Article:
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Nino Jesus

18th century Unidentified carved and painted wood and metal 13 3/8 x 5 1/2 x 4 3/8 in. (34.0 x 14.0 x 11.2 cm.) Smithsonian American Art Museum Teodoro Vidal Collection 1996.91.52 Smithsonian American Art Museum
Luce Foundation Center, 3rd Floor, 21B

Luce Center Label

Devotional figures of the infant Jesus became popular in Puerto Rico during the seventeenth and eighteenth centuries. Santeros carved the faces and hands of the statues realistically and clothed the figures with luxurious fabrics. An unknown craftsman carved this small figure in the act of benediction, or blessing, with an orb in his left hand to symbolize God's dominion over the Earth. The three flame-like shapes around the child's head represent the three parts of the soul: memory, understanding, and will. (Lange, Santos: The Household Wooden Saints of Puerto Rico, PhD diss., 1975)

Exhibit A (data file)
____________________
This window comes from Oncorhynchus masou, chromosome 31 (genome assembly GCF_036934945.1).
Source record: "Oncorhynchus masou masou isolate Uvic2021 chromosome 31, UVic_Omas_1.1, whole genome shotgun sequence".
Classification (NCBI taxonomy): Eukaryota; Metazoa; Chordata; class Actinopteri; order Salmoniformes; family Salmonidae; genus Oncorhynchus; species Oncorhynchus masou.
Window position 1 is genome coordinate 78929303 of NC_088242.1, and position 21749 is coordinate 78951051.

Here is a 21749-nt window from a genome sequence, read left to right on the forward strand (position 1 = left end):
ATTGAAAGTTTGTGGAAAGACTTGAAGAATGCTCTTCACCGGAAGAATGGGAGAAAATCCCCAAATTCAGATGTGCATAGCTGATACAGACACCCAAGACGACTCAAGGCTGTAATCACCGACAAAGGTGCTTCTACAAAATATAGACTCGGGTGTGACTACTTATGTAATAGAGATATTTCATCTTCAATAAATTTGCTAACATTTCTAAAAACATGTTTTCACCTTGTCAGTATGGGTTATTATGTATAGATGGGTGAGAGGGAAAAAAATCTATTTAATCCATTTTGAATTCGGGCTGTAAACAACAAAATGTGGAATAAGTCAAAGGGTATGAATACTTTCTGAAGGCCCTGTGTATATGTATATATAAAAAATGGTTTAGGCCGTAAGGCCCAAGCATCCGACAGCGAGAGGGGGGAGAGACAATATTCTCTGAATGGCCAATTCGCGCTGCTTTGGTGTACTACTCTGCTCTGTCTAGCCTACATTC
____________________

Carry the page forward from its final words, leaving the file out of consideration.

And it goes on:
Emblem - cross

Religion - New Testament - Christ